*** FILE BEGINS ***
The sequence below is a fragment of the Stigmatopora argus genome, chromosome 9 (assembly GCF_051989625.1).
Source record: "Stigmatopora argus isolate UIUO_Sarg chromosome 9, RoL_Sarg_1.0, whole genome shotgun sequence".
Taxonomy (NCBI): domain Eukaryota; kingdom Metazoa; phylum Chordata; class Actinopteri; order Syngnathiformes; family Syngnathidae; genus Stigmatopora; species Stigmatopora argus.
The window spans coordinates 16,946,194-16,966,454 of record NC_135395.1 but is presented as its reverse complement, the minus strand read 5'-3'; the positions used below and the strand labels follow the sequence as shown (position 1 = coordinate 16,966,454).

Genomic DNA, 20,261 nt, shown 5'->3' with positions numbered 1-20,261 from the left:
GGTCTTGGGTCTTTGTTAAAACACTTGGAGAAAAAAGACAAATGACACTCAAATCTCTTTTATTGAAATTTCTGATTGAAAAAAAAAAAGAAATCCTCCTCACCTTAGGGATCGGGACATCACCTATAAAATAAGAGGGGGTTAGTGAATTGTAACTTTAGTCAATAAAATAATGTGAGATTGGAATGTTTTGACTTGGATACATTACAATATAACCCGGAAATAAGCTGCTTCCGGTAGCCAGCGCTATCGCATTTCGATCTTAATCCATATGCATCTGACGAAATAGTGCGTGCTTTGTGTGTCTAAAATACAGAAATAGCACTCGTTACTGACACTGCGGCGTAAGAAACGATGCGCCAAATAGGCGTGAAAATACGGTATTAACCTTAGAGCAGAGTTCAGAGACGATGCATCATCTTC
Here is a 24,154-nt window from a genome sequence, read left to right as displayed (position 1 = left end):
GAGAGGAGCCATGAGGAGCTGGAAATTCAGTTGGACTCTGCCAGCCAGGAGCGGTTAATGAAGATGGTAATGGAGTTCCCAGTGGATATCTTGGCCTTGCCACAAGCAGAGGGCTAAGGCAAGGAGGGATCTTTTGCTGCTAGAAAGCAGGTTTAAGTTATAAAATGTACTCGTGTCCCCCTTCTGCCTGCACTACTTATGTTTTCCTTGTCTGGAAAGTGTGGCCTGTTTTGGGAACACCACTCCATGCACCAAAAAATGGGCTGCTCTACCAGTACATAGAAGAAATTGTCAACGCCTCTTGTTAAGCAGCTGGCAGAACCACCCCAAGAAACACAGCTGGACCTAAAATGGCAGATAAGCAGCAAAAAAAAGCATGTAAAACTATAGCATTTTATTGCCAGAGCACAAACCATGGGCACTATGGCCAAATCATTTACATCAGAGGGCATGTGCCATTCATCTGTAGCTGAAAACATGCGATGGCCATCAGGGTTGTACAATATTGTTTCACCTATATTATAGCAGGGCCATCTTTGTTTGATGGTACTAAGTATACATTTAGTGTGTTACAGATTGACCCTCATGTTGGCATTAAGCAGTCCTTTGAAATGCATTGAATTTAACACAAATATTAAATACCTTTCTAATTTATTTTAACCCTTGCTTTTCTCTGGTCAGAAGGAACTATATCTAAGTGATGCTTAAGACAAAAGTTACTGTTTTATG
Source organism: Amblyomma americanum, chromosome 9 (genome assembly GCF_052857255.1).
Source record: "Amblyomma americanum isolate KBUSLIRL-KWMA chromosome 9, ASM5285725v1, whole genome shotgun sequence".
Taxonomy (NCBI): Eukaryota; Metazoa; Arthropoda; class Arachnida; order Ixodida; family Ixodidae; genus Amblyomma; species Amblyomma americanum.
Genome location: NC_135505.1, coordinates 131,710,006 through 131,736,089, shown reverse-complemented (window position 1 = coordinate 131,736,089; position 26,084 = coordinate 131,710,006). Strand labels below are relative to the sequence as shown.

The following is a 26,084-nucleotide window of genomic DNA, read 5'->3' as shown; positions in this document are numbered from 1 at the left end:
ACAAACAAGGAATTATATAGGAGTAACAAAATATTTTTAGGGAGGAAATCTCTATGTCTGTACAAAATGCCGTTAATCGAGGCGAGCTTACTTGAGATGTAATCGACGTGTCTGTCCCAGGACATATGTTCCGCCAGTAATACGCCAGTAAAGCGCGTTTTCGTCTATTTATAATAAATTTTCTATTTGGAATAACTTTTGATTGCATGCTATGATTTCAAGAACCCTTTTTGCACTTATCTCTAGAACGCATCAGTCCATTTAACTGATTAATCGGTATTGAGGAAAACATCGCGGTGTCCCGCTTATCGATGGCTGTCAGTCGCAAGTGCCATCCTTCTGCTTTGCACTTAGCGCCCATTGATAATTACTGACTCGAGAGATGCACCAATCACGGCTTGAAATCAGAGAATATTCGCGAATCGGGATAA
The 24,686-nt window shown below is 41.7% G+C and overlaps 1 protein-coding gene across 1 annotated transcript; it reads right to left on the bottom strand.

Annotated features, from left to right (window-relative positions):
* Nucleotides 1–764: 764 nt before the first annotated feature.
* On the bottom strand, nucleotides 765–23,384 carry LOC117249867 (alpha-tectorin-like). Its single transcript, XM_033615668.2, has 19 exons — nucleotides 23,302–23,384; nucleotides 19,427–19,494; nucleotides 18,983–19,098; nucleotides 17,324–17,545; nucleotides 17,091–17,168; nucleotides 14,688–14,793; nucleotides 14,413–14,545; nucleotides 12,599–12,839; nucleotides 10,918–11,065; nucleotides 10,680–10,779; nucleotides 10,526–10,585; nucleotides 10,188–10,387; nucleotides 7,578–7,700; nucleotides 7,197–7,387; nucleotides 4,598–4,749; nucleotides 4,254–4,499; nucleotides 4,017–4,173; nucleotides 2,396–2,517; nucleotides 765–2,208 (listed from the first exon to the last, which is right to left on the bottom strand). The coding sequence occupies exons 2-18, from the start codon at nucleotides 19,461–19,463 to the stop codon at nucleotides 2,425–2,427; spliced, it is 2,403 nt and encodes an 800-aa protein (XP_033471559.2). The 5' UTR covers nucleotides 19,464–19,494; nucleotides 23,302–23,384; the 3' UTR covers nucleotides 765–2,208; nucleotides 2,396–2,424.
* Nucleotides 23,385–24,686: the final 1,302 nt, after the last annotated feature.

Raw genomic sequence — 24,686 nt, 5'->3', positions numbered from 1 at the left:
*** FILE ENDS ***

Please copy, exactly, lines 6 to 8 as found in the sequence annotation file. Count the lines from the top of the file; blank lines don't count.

GGTCTTGGGTCTTTGTTAAAACACTTGGAGAAAAAAGACAAATGACACTCAAATCTCTTTTATTGAAATTTCTGATTGAAAAAAAAAAAGAAATCCTCCTCACCTTAGGGATCGGGACATCACCTATAAAATAAGAGGGGGTTAGTGAATTGTAACTTTAGTCAATAAAATAATGTGAGATTGGAATGTTTTGACTTGGATACATTACAATATAACCCGGAAATAAGCTGCTTCCGGTAGCCAGCGCTATCGCATTTCGATCTTAATCCATATGCATCTGACGAAATAGTGCGTGCTTTGTGTGTCTAAAATACAGAAATAGCACTCGTTACTGACACTGCGGCGTAAGAAACGATGCGCCAAATAGGCGTGAAAATACGGTATTAACCTTAGAGCAGAGTTCAGAGACGATGCATCATCTTC
Here is a 24,154-nt window from a genome sequence, read left to right as displayed (position 1 = left end):
GAGAGGAGCCATGAGGAGCTGGAAATTCAGTTGGACTCTGCCAGCCAGGAGCGGTTAATGAAGATGGTAATGGAGTTCCCAGTGGATATCTTGGCCTTGCCACAAGCAGAGGGCTAAGGCAAGGAGGGATCTTTTGCTGCTAGAAAGCAGGTTTAAGTTATAAAATGTACTCGTGTCCCCCTTCTGCCTGCACTACTTATGTTTTCCTTGTCTGGAAAGTGTGGCCTGTTTTGGGAACACCACTCCATGCACCAAAAAATGGGCTGCTCTACCAGTACATAGAAGAAATTGTCAACGCCTCTTGTTAAGCAGCTGGCAGAACCACCCCAAGAAACACAGCTGGACCTAAAATGGCAGATAAGCAGCAAAAAAAAGCATGTAAAACTATAGCATTTTATTGCCAGAGCACAAACCATGGGCACTATGGCCAAATCATTTACATCAGAGGGCATGTGCCATTCATCTGTAGCTGAAAACATGCGATGGCCATCAGGGTTGTACAATATTGTTTCACCTATATTATAGCAGGGCCATCTTTGTTTGATGGTACTAAGTATACATTTAGTGTGTTACAGATTGACCCTCATGTTGGCATTAAGCAGTCCTTTGAAATGCATTGAATTTAACACAAATATTAAATACCTTTCTAATTTATTTTAACCCTTGCTTTTCTCTGGTCAGAAGGAACTATATCTAAGTGATGCTTAAGACAAAAGTTACTGTTTTATG